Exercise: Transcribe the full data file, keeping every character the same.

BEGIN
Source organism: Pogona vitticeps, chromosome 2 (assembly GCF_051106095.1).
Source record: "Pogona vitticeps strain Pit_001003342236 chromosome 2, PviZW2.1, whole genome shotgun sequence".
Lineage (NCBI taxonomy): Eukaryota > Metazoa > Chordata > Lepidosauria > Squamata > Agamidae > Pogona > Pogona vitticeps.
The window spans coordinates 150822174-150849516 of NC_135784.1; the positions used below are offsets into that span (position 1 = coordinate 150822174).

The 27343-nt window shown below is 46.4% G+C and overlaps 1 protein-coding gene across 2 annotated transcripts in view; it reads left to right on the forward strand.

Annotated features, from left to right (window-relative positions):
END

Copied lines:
Source organism: Pogona vitticeps, chromosome 2 (assembly GCF_051106095.1).
Source record: "Pogona vitticeps strain Pit_001003342236 chromosome 2, PviZW2.1, whole genome shotgun sequence".
Lineage (NCBI taxonomy): Eukaryota > Metazoa > Chordata > Lepidosauria > Squamata > Agamidae > Pogona > Pogona vitticeps.
The window spans coordinates 150822174-150849516 of NC_135784.1; the positions used below are offsets into that span (position 1 = coordinate 150822174).

The 27343-nt window shown below is 46.4% G+C and overlaps 1 protein-coding gene across 2 annotated transcripts in view; it reads left to right on the forward strand.

Annotated features, from left to right (window-relative positions):